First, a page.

Last year when Hawina, Willow and I were at the cohousing cmty in Chico we had a similar difficulty finding easy labels. Hawina and I had all but officially ended our romantic/sexual relationship. Now, and at that point, I still thought of Hawina as a partner. Over the last couple years I've half-jokingly called us domestic partners. But calling someone your partner carries a romantic/sexual, long-term-committed connotation. The long-term-committed part was and is still true, but as deeply bonded friends and co-parents. We're family. We're not exactly split up, nor are we divorced as we were never married. At this point you could say we're separated, or that I'm separated from the rest of my family. But the bond and identity Pax, Hawina, Willow, and I share as a family, ironically, has never been stronger.
When we were in Chico, often the easiest way to identify Hawina was as "Willow's mother." You can imagine the subtle awkwardness that phrasing illicits. A different awkwardness would be involved in saying, "this is my domestic partner Hawina." Similarly there would be plenty of room for misunderstanding if I qualified my partnership with Kassia by calling her my "life partner," which I've done in the past, meaning that we are partners in life, not for life. Of course, people who remember meeting Hawina and Willow didn't quite know what to make of Kassia even when I call her my partner. And often it is just too complicated to explain to people to whom I don't really have much connection.
As we've been moving towards this period of travel and re-location Kassia and I have been mostly referring to each other as "my partner," because this seems the closest to reality and the easiest to understand. It is still very over-simplified, and we both at times avoid going into details about the larger picture because we just don't want to take the time and energy, esp. with people who may be shocked or even offended. But ultimately it doesn't really matter. Neither of us are very interested in proselytizing at this point, nor are we particularly concerned with finding an appropriate package for our relationship - that would seem antithetical to our guiding philosophy.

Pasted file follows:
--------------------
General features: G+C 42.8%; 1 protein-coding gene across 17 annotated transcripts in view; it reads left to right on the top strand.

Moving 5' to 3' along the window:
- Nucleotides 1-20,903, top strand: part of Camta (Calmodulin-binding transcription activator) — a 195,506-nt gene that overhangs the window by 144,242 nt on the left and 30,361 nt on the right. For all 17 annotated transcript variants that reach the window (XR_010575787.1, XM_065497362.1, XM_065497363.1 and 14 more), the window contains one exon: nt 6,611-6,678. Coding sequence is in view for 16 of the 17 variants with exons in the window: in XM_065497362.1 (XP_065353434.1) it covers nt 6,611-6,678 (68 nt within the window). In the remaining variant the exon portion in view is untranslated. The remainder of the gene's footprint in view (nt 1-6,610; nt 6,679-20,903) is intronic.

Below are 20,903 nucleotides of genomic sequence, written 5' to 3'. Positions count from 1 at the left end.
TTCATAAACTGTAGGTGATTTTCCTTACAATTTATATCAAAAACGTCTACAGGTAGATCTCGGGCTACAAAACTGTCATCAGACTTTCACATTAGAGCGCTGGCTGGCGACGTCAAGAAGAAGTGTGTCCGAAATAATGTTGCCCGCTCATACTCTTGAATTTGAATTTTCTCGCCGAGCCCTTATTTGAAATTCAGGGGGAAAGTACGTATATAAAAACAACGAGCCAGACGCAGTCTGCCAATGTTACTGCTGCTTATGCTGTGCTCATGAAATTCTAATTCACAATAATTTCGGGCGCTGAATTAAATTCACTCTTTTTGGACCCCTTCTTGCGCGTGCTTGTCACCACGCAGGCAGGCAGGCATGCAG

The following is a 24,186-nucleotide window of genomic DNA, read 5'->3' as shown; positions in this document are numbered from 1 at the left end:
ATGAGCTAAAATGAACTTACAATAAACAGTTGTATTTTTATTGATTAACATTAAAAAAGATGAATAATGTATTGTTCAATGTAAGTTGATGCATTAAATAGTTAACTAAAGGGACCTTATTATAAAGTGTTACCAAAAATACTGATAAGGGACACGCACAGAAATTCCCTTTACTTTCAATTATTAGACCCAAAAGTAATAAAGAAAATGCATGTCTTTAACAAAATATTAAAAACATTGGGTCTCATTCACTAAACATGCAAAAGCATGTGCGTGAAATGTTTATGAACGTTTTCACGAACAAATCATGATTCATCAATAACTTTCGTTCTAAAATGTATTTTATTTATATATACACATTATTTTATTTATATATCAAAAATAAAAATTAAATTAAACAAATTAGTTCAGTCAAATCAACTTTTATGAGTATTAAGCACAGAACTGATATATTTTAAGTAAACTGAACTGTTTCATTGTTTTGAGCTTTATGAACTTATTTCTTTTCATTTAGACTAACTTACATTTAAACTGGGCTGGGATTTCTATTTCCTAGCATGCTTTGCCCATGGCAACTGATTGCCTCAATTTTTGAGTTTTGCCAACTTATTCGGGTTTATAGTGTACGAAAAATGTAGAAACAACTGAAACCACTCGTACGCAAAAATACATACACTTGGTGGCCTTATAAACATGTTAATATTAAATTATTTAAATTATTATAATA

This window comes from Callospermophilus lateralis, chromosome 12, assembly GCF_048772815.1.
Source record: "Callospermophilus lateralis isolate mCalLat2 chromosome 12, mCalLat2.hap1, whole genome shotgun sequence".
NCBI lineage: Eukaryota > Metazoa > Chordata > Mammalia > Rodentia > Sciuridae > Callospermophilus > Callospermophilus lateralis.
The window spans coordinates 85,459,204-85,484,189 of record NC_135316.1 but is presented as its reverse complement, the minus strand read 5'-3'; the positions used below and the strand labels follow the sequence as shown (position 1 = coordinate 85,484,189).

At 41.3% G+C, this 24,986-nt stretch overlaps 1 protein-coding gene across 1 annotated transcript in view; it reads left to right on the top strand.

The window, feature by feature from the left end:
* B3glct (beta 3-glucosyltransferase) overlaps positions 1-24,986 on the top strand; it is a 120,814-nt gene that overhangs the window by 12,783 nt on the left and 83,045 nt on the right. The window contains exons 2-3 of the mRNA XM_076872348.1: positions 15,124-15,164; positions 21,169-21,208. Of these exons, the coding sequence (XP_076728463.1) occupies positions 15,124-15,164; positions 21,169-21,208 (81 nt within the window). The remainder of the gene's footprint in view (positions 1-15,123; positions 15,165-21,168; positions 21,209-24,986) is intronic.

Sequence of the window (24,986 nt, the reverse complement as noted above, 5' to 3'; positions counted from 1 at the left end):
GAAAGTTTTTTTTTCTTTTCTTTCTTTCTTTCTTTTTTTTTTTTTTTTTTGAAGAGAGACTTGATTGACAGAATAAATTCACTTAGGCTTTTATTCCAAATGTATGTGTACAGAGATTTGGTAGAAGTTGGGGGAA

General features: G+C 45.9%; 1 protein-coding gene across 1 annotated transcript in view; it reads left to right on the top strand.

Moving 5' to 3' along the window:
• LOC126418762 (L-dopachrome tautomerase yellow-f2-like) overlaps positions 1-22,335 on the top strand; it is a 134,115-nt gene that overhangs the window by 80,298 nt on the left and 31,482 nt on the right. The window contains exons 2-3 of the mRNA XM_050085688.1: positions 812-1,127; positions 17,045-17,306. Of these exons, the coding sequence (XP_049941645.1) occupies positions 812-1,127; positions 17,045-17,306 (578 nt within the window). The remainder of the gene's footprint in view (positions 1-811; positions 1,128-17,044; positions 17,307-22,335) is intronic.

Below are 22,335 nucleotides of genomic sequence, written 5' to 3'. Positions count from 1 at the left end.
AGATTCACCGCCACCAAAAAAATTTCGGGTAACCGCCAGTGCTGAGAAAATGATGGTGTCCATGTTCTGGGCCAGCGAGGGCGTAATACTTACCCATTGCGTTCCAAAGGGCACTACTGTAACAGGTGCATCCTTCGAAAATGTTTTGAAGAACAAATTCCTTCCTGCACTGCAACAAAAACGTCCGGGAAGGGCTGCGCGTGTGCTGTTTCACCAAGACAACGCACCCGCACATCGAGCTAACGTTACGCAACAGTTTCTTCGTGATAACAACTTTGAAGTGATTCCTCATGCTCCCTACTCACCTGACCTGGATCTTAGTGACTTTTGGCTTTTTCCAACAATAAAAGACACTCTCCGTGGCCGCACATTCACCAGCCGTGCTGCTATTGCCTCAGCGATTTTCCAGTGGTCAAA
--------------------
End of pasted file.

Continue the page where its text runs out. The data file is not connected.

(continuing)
Since Kassia and I have been together our practice has been to develop a deep intimacy and involvement with each other while maintaining an attitude of non-attachment. We're good allies. At some point it occurred to me that the label companions fit our relationship best. More recently I had the idea that we were a team. I was tickled at the possibility of coming up with a team name, mascot, etc. That idea incorporated the possibility that we might find other people to join our team (which could also manifest in a variety of forms.)
In one of my favorite tarot decks, the Zen Osho Tarot, there is a card called "friendliness" that captures the essence of what I'm getting at (the two of cups in traditional tarot, also thought of as the minor arcana version of the major arcana's "the lovers.")
The creator of the deck, Ma Deva Padma, shares these words:
"The branches of these two flowering trees are intertwined, and their fallen petals blend together on the ground in their beautiful colors. It is as if heaven and earth are bridged by love. But they stand individually, each rooted in the soil in their own connection with the earth. In this way they represent the essence of true friends, mature, easy with each other, natural. There is no urgency about their connection, no neediness, no desire to change the other into something else."
I feel immensely appreciative of Kassia and our relationship. I've been developing a lot of kooky ideas about relationships for over 10 years now. Having a solidly collaborative partner for a living experiment in intentional relationship has been an incredibly edifying and beautiful experience, and I know any relationships I have in the future, any kind of relationships, will be healthier and happier for sharing this dance with her.